Why doctors say trick-or-treating is a go this year

Austin

AUSTIN (KXAN) — A recent Kaiser Family Foundation report shows that one in eight parents say their kids won’t go trick-or-treating because of COVID-19.

After more than 18 months under the spooky, dark COVID-19 cloud, doctors are saying Halloween celebrations should be able to go ahead safely this year.

Trick-or-treaters at the Goddard School in Steiner Ranch are thankful for that clearance.

Saturday the school launched its first Trunk-or-Treat with 22 cars in attendance and nearly 200 trick-or-treaters.

“They are excited to have an event to come back to with their families, friends and to get to see their teachers and have fun,” said Emiley Odom, Director at the Goddard School.

The Trunk-Or-Treat or trick-or-treating in general is a move doctor’s are on board with.

“This year’s a lot different. As parents, it may seem no different because kids don’t have vaccines and 2,953 counties (out of 3,216) are still in high transmission. But our understanding of the virus has evolved. We’re learning more and more every day. And this evolving science can inform us how to lead a more strategic life, like celebrating Halloween. This year I would place trick-or-treating far less risky than last year,” said Katelyn Jetelina.

Jetelina is an epidemiologist and runs a popular blog called ‘Your Local Epidemiologist.’ She recently wrote a blog about why trick-or-treating is okay this year.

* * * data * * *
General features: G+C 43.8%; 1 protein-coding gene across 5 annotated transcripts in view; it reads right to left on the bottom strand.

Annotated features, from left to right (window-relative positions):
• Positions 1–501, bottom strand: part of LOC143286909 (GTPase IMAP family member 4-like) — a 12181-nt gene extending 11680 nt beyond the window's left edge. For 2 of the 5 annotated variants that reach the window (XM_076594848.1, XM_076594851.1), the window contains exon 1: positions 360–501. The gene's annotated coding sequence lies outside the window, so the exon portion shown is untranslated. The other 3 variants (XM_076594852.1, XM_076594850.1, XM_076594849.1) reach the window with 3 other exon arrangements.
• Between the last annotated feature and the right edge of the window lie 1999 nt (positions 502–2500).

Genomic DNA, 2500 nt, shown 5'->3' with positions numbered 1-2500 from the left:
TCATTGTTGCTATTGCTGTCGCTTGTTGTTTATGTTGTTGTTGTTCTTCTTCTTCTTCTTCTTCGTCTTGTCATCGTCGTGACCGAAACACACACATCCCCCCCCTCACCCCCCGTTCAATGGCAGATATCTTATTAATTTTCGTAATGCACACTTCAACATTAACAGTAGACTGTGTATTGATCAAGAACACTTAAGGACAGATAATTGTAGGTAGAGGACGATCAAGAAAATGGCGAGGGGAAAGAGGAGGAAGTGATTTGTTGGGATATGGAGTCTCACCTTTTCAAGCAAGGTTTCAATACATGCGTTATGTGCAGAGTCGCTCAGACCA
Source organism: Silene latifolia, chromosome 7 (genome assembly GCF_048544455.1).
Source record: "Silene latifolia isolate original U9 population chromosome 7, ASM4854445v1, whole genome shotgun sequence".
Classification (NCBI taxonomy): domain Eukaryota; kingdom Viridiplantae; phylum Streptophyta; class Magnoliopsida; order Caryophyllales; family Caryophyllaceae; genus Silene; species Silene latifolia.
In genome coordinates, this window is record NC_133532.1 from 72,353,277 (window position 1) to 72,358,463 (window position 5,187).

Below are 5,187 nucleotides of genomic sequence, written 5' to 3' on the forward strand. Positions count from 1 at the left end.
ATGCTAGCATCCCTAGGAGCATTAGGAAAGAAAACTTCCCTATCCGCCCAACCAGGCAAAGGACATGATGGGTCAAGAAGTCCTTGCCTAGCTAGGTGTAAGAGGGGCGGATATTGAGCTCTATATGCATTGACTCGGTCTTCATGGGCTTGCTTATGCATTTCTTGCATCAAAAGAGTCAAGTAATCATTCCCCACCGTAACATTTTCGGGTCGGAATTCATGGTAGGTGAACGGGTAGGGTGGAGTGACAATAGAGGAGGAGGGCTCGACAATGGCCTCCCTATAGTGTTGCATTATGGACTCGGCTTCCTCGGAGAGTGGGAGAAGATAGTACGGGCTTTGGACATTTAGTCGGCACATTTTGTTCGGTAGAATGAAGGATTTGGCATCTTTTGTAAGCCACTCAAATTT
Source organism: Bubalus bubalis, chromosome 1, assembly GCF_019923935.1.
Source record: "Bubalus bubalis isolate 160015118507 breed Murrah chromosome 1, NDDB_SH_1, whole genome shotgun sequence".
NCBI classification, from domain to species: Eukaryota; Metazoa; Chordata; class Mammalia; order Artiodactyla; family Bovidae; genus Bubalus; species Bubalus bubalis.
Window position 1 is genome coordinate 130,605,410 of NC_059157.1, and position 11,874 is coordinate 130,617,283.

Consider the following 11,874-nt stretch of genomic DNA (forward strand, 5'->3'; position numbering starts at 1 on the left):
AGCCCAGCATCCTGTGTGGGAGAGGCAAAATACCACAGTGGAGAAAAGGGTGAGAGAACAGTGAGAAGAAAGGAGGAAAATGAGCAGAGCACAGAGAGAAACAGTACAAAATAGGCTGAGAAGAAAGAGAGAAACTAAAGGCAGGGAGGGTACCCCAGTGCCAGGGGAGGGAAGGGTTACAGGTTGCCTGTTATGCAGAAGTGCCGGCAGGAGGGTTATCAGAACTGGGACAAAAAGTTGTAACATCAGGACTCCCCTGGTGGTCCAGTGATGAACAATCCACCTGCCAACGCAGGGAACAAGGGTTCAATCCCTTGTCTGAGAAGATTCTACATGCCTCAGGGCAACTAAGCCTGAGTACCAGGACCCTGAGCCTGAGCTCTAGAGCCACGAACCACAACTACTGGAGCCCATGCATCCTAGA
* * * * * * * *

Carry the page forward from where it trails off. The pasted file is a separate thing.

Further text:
“Last Halloween we were scrambling to still understand the virus. We didn’t have a centralized, coordinated, well-funded public health response, so we couldn’t quickly learn, for example, common transmission routes,” said Jetelina.

Since the science has come out, Jetelina says we now have a better grip on things. Outdoor transmission, for instance, is very rare.

For example, a much more recent study found construction workers transmitted the virus to 26% of their indoor coworkers while infecting only 1.4% of their outdoor coworkers despite shouting and eating together outside. Airflow is key.

Quick transitions are also key, which generally is the case while trick-or-treating. If your child were to put their hands in the candy bowl, surface transmission is extremely rare.

“Last year, we knew the virus stayed on surfaces a long time in tightly controlled lab settings, but the real world isn’t a lab. Temperature fluctuations and evaporation, for example, can easily damage virus particles. There’s no need to wipe down candy or put in the cupboard for a few days before digging in,” said Jetelina.

Jetelina also recommends checking to see what your area vaccine rate is.

“See what that rate is. You can kind of guess. If it’s 70%, then 7 out of 10 of the houses you go to will probably be vaccinated,” said Jetelina.

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